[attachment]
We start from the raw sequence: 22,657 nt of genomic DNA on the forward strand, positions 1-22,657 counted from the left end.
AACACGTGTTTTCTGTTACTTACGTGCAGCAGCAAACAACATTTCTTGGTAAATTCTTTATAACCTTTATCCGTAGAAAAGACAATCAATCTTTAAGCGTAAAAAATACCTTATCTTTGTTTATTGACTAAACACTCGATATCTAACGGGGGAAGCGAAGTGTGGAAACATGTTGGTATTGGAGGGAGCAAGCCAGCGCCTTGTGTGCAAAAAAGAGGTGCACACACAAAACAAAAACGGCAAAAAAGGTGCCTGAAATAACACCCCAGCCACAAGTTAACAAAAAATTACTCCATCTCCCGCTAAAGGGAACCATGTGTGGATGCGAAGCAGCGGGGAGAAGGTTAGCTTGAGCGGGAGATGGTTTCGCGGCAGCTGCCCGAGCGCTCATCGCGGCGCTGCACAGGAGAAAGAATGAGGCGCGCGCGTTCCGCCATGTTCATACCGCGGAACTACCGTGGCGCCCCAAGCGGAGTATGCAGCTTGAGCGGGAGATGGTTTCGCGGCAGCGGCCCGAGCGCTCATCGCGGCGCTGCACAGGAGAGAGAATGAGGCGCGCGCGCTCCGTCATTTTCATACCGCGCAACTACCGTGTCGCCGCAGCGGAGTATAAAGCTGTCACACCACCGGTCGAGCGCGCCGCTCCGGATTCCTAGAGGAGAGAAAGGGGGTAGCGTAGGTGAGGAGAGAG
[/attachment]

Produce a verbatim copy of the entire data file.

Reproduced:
We start from the raw sequence: 22,657 nt of genomic DNA on the forward strand, positions 1-22,657 counted from the left end.
AACACGTGTTTTCTGTTACTTACGTGCAGCAGCAAACAACATTTCTTGGTAAATTCTTTATAACCTTTATCCGTAGAAAAGACAATCAATCTTTAAGCGTAAAAAATACCTTATCTTTGTTTATTGACTAAACACTCGATATCTAACGGGGGAAGCGAAGTGTGGAAACATGTTGGTATTGGAGGGAGCAAGCCAGCGCCTTGTGTGCAAAAAAGAGGTGCACACACAAAACAAAAACGGCAAAAAAGGTGCCTGAAATAACACCCCAGCCACAAGTTAACAAAAAATTACTCCATCTCCCGCTAAAGGGAACCATGTGTGGATGCGAAGCAGCGGGGAGAAGGTTAGCTTGAGCGGGAGATGGTTTCGCGGCAGCTGCCCGAGCGCTCATCGCGGCGCTGCACAGGAGAAAGAATGAGGCGCGCGCGTTCCGCCATGTTCATACCGCGGAACTACCGTGGCGCCCCAAGCGGAGTATGCAGCTTGAGCGGGAGATGGTTTCGCGGCAGCGGCCCGAGCGCTCATCGCGGCGCTGCACAGGAGAGAGAATGAGGCGCGCGCGCTCCGTCATTTTCATACCGCGCAACTACCGTGTCGCCGCAGCGGAGTATAAAGCTGTCACACCACCGGTCGAGCGCGCCGCTCCGGATTCCTAGAGGAGAGAAAGGGGGTAGCGTAGGTGAGGAGAGAG